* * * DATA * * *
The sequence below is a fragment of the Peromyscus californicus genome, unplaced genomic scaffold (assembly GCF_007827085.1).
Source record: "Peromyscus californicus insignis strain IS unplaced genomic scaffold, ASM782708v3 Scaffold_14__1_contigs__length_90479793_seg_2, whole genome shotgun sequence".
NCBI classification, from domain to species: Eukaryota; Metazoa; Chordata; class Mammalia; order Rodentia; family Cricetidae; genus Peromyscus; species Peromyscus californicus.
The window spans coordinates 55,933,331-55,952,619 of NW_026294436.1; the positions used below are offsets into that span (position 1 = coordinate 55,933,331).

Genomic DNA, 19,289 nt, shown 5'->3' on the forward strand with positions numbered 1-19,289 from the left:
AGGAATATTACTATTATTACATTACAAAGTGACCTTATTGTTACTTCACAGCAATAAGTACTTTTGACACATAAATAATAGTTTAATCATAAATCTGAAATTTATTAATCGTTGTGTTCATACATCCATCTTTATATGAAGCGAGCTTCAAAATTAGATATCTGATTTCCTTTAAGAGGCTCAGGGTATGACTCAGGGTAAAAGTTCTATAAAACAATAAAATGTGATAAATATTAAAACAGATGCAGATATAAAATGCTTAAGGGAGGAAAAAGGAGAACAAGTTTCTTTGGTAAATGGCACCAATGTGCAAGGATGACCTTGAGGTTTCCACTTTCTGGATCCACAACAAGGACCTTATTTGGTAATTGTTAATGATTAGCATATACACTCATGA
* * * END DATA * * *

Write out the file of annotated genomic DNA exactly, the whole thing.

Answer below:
The sequence below is a fragment of the Peromyscus californicus genome, unplaced genomic scaffold (assembly GCF_007827085.1).
Source record: "Peromyscus californicus insignis strain IS unplaced genomic scaffold, ASM782708v3 Scaffold_14__1_contigs__length_90479793_seg_2, whole genome shotgun sequence".
NCBI classification, from domain to species: Eukaryota; Metazoa; Chordata; class Mammalia; order Rodentia; family Cricetidae; genus Peromyscus; species Peromyscus californicus.
The window spans coordinates 55,933,331-55,952,619 of NW_026294436.1; the positions used below are offsets into that span (position 1 = coordinate 55,933,331).

Genomic DNA, 19,289 nt, shown 5'->3' on the forward strand with positions numbered 1-19,289 from the left:
AGGAATATTACTATTATTACATTACAAAGTGACCTTATTGTTACTTCACAGCAATAAGTACTTTTGACACATAAATAATAGTTTAATCATAAATCTGAAATTTATTAATCGTTGTGTTCATACATCCATCTTTATATGAAGCGAGCTTCAAAATTAGATATCTGATTTCCTTTAAGAGGCTCAGGGTATGACTCAGGGTAAAAGTTCTATAAAACAATAAAATGTGATAAATATTAAAACAGATGCAGATATAAAATGCTTAAGGGAGGAAAAAGGAGAACAAGTTTCTTTGGTAAATGGCACCAATGTGCAAGGATGACCTTGAGGTTTCCACTTTCTGGATCCACAACAAGGACCTTATTTGGTAATTGTTAATGATTAGCATATACACTCATGA